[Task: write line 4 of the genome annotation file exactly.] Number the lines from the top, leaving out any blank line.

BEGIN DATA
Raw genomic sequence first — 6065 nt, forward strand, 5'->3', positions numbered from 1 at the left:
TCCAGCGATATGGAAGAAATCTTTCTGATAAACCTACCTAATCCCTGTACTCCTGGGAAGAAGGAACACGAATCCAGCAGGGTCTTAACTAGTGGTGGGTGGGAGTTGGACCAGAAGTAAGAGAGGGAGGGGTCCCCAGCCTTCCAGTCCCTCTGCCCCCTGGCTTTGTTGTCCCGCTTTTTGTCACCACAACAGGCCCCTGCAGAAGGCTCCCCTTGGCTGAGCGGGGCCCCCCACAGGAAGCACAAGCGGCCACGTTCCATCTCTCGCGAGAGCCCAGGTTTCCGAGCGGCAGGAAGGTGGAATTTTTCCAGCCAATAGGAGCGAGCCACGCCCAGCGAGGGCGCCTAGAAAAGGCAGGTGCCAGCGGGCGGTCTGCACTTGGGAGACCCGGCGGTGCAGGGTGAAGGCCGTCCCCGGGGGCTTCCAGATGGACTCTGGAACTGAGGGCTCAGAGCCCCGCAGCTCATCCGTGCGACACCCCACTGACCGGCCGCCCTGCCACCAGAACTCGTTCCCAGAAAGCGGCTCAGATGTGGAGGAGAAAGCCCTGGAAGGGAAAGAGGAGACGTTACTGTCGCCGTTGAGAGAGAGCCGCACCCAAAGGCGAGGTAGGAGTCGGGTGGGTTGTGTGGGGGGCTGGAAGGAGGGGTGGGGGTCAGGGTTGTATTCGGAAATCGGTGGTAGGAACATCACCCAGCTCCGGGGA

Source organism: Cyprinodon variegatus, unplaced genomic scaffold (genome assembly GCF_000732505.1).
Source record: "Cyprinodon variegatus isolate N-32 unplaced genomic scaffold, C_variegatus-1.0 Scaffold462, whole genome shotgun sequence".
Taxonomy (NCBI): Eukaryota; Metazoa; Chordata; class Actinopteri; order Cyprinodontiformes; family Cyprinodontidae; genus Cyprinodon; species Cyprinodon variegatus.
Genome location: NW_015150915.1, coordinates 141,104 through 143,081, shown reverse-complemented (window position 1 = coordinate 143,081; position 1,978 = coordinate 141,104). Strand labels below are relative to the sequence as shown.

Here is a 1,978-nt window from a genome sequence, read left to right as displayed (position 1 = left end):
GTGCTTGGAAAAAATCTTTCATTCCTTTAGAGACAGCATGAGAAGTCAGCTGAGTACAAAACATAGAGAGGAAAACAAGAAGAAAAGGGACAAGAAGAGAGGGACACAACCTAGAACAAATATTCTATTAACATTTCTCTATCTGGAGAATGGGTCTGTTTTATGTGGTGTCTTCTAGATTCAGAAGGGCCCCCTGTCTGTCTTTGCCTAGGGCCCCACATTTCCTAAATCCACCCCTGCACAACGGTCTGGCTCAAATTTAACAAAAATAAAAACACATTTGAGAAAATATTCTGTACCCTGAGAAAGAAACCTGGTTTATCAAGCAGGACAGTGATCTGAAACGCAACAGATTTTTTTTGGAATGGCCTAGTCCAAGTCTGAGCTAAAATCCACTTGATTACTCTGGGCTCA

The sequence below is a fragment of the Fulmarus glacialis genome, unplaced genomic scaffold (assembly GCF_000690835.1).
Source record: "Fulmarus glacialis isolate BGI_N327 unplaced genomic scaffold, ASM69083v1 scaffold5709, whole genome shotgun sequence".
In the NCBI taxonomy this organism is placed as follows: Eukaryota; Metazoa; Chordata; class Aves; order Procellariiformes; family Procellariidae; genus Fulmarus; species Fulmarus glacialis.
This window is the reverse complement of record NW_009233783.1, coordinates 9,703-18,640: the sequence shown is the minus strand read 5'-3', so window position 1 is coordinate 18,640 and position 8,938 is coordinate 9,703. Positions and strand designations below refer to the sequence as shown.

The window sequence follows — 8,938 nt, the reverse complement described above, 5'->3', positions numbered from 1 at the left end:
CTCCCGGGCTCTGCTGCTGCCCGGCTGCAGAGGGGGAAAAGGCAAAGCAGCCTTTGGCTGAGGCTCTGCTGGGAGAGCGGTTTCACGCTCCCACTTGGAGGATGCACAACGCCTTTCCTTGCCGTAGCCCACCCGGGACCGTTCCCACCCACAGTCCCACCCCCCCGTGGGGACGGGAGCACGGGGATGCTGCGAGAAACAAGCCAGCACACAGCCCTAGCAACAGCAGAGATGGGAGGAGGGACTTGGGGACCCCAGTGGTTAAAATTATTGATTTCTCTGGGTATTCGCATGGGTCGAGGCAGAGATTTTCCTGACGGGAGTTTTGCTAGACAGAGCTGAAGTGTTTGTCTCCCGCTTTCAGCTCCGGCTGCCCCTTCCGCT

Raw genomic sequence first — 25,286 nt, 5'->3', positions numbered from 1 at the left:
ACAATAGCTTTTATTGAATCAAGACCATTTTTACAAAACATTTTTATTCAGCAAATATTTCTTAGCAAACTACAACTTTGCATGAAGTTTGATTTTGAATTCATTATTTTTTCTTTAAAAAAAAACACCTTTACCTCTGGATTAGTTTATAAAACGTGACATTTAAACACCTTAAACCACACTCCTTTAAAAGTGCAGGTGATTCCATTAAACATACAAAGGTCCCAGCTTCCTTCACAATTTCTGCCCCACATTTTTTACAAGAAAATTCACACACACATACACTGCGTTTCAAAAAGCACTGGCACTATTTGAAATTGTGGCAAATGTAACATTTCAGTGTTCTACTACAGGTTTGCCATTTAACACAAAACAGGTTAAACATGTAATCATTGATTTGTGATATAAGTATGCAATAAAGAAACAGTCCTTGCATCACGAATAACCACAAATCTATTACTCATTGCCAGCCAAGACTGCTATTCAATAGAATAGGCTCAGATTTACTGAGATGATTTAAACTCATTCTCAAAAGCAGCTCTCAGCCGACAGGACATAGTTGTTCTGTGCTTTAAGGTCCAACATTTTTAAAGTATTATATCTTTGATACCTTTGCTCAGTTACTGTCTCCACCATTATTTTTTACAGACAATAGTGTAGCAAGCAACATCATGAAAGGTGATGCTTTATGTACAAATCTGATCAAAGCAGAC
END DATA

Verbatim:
Source record: "Cyprinodon variegatus isolate N-32 unplaced genomic scaffold, C_variegatus-1.0 Scaffold462, whole genome shotgun sequence".